True to the oddity of the situation, the woman did not appear the least remorseful for running down the girl, although she was a bit amused. The woman was as stunning as the pair, uniquely beautiful in her own way.

“That wasn’t very funny, Marilyn,” Victor said dryly, releasing his companion.

“You know,” the raven-haired woman replied, “You two really should stop playing in the roadway.” She peered closer at the young woman. “No cuts, how unfortunate.”

Ryan smiled without humor. “Always looking out for my welfare, I see.”

“Mmm, yes,” Marilyn said, her eyes lingering on the girl, then turning to her father. “That is, in fact, why I’m here.”

Victor gave one last look at Ryan, belying his studied lack of concern. “Then let us go inside.”

Victor handed Marilyn a glass of port.

“There was a time when you would serve me more than wine, my lord,” Marilyn said, settling into one of the study’s overstuffed chairs.

Ryan cleared her throat from the doorway, and Marilyn did not miss a beat. “Or allow me other, unauthorized pleasures.”

Ryan, after nearly six hundred years, still could not control an involuntary blush. How this woman could continue to affect her was beyond her understanding.

“The port is A. A. Ferreira Garrafeira, 1863,” Ryan said. “I purchased it in Portugal when it was new.”

“You always were one to defer your pleasure,” Marilyn said.

Victor settled opposite Marilyn while Ryan chose to stand a safe distance away near the mantle of the fireplace. “So what brings you to our humble castle?” Victor asked, his tone of voice indicating he already knew at least some of what she was to say.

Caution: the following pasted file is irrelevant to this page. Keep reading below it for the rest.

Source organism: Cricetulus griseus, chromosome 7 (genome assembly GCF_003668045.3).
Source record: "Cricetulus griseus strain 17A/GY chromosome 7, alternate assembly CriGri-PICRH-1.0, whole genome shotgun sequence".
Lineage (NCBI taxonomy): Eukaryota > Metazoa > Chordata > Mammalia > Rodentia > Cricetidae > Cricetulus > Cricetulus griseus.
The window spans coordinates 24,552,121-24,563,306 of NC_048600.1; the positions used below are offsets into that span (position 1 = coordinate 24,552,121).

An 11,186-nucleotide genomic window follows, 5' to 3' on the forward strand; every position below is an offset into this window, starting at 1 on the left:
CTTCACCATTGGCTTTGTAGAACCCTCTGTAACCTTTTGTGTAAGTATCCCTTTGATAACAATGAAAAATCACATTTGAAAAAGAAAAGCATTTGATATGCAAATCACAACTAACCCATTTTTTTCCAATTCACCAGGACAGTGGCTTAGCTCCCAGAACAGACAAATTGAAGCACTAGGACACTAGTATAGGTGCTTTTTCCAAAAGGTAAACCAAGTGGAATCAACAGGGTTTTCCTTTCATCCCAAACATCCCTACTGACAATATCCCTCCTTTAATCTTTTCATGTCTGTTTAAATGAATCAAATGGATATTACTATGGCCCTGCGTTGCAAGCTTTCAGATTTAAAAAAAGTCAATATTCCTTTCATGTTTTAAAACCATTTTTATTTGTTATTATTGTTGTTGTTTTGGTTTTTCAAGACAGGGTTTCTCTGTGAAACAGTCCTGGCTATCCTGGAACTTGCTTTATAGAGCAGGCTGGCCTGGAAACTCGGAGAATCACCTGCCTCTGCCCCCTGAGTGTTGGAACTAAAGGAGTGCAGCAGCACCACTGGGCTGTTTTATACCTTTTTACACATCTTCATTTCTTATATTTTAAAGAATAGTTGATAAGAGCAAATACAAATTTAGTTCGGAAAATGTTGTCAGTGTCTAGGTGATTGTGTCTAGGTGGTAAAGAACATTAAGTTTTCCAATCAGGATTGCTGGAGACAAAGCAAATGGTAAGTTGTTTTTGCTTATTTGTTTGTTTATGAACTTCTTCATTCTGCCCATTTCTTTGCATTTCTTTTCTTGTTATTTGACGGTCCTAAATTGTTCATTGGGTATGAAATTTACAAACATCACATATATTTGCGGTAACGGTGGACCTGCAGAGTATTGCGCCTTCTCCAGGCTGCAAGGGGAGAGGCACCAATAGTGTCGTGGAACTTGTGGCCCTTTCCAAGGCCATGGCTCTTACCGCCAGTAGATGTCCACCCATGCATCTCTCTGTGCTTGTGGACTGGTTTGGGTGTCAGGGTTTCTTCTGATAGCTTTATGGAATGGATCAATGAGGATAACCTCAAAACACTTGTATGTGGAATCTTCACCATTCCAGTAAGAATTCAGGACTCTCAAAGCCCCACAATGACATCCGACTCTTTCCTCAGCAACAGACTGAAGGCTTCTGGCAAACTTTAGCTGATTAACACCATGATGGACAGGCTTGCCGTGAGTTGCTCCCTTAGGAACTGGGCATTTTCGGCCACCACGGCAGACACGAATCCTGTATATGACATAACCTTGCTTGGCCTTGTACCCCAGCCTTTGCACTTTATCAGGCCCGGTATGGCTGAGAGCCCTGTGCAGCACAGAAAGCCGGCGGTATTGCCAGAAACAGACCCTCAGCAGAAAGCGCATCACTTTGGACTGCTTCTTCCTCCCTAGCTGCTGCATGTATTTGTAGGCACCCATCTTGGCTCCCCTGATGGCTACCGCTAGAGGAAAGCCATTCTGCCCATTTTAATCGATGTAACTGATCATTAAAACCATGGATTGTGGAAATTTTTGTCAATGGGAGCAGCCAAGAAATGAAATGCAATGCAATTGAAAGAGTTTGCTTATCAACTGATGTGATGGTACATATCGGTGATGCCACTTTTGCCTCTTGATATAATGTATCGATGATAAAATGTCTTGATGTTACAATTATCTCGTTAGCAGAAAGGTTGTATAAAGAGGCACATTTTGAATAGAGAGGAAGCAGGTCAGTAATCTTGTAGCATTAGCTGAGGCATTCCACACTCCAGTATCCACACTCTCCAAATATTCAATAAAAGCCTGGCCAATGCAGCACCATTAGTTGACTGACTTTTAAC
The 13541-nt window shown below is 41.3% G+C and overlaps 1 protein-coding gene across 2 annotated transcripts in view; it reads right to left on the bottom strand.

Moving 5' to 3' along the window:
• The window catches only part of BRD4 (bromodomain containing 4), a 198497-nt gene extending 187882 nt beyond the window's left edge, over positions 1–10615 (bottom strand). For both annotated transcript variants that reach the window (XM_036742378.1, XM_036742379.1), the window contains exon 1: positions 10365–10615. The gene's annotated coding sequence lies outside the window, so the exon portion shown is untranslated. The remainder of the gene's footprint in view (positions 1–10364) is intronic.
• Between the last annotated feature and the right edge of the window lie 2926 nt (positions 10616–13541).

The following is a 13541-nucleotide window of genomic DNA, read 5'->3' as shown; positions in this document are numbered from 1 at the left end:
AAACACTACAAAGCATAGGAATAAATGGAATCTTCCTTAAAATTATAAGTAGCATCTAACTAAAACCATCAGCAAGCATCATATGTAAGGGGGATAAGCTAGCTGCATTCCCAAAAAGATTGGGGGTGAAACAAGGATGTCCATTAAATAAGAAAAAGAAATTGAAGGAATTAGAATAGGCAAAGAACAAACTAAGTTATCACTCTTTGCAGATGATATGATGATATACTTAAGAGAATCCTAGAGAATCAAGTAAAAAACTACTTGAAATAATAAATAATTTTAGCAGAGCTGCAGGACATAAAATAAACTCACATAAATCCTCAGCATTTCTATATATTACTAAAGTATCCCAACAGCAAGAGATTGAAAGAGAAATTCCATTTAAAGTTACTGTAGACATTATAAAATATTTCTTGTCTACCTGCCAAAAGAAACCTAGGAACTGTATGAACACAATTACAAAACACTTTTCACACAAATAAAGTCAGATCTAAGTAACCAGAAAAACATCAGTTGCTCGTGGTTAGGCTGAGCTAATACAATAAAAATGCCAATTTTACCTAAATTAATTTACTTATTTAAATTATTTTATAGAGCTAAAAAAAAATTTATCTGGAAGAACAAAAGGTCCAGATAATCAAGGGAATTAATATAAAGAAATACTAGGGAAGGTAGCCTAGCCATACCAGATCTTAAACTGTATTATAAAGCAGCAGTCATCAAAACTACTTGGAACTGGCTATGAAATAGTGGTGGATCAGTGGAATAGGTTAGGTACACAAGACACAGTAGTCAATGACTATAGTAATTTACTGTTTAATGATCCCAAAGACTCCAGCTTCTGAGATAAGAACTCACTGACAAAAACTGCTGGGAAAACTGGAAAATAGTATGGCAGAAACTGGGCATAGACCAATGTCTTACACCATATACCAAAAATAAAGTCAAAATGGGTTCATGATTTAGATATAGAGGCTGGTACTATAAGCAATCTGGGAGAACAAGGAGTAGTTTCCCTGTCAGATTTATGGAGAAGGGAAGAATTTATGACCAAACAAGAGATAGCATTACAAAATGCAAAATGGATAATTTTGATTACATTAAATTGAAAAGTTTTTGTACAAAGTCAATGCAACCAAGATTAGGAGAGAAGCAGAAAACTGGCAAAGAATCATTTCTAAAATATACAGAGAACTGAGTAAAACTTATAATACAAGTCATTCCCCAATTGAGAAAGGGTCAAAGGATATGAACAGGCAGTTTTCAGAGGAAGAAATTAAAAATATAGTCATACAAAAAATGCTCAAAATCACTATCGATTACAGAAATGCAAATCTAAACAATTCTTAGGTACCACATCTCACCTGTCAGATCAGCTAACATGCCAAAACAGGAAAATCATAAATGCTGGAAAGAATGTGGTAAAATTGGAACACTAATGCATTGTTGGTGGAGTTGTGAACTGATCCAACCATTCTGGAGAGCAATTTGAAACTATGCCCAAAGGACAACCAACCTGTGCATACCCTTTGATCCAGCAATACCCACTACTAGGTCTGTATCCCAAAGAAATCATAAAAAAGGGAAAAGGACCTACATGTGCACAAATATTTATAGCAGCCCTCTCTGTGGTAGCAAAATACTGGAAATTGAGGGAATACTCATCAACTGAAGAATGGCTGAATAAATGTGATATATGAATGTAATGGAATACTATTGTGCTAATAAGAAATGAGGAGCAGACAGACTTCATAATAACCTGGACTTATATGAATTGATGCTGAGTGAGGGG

“Ancient enemies and new alliances, my lord,” Marilyn said. “I don’t believe that you and your offspring,” she said with a pointed look at Ryan, “can settle into obscurity once again.”

Victor nodded. That was one consequence of the trial he fully expected, but did not welcome. He gazed into the fire. Ryan had been tried and convicted, ironically enough, of his own murder. It had been by his design that the tribunal had been assembled, and it had served its purpose in reuniting him with his wayward child. But it had also brought to light issues that were not going to go away.

Victor turned his attention to the young woman standing by the mantle, who was young in appearance only. Ryan, as his sole progeny, had vaulted in status through their hierarchy, and not simply because Victor was the very Oldest of their Kind.

Ryan was uniquely powerful among them because she was the only one who had been born Changed. Although their Kind had all once been human, they had been Changed by the sharing of blood and were no longer capable of reproducing. They could Change other humans through the sharing of blood, but could no longer have children as their anatomy was radically altered by the transition.

Ryan was the exception, born to Victor and a human woman in the 14th century, Victor had accomplished the impossible. No one had known that Victor had a prodigy for the first 100 years of her life. He had kept her apart from the Others. And no one certainly knew the secret of Ryan’s origin until six centuries later. Ryan herself had been oblivious to the circumstances of her birth until she began to sense it through Victor’s Memories as they shared blood.

“I knew I shouldn’t have killed you,” Ryan said casually.